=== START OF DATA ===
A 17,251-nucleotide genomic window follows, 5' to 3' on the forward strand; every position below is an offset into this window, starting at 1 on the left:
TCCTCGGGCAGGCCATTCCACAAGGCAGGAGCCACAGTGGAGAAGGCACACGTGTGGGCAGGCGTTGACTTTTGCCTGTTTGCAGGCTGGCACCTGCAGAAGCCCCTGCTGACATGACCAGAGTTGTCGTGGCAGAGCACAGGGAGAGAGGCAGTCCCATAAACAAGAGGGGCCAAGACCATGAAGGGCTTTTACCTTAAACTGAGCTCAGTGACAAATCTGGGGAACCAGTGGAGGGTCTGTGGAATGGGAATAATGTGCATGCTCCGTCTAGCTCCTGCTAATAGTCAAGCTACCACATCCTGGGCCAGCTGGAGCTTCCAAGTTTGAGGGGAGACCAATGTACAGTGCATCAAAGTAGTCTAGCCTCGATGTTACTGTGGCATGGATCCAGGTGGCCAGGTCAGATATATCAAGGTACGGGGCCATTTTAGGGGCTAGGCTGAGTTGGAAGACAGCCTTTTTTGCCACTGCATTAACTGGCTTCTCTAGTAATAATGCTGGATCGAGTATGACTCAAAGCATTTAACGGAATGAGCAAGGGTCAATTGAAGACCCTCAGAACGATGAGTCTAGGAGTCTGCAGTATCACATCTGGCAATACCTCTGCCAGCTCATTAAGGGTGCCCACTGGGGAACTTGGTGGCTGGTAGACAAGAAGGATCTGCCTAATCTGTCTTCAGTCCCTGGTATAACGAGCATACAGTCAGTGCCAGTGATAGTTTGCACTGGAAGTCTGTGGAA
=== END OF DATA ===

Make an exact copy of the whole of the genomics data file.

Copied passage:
A 17,251-nucleotide genomic window follows, 5' to 3' on the forward strand; every position below is an offset into this window, starting at 1 on the left:
TCCTCGGGCAGGCCATTCCACAAGGCAGGAGCCACAGTGGAGAAGGCACACGTGTGGGCAGGCGTTGACTTTTGCCTGTTTGCAGGCTGGCACCTGCAGAAGCCCCTGCTGACATGACCAGAGTTGTCGTGGCAGAGCACAGGGAGAGAGGCAGTCCCATAAACAAGAGGGGCCAAGACCATGAAGGGCTTTTACCTTAAACTGAGCTCAGTGACAAATCTGGGGAACCAGTGGAGGGTCTGTGGAATGGGAATAATGTGCATGCTCCGTCTAGCTCCTGCTAATAGTCAAGCTACCACATCCTGGGCCAGCTGGAGCTTCCAAGTTTGAGGGGAGACCAATGTACAGTGCATCAAAGTAGTCTAGCCTCGATGTTACTGTGGCATGGATCCAGGTGGCCAGGTCAGATATATCAAGGTACGGGGCCATTTTAGGGGCTAGGCTGAGTTGGAAGACAGCCTTTTTTGCCACTGCATTAACTGGCTTCTCTAGTAATAATGCTGGATCGAGTATGACTCAAAGCATTTAACGGAATGAGCAAGGGTCAATTGAAGACCCTCAGAACGATGAGTCTAGGAGTCTGCAGTATCACATCTGGCAATACCTCTGCCAGCTCATTAAGGGTGCCCACTGGGGAACTTGGTGGCTGGTAGACAAGAAGGATCTGCCTAATCTGTCTTCAGTCCCTGGTATAACGAGCATACAGTCAGTGCCAGTGATAGTTTGCACTGGAAGTCTGTGGAA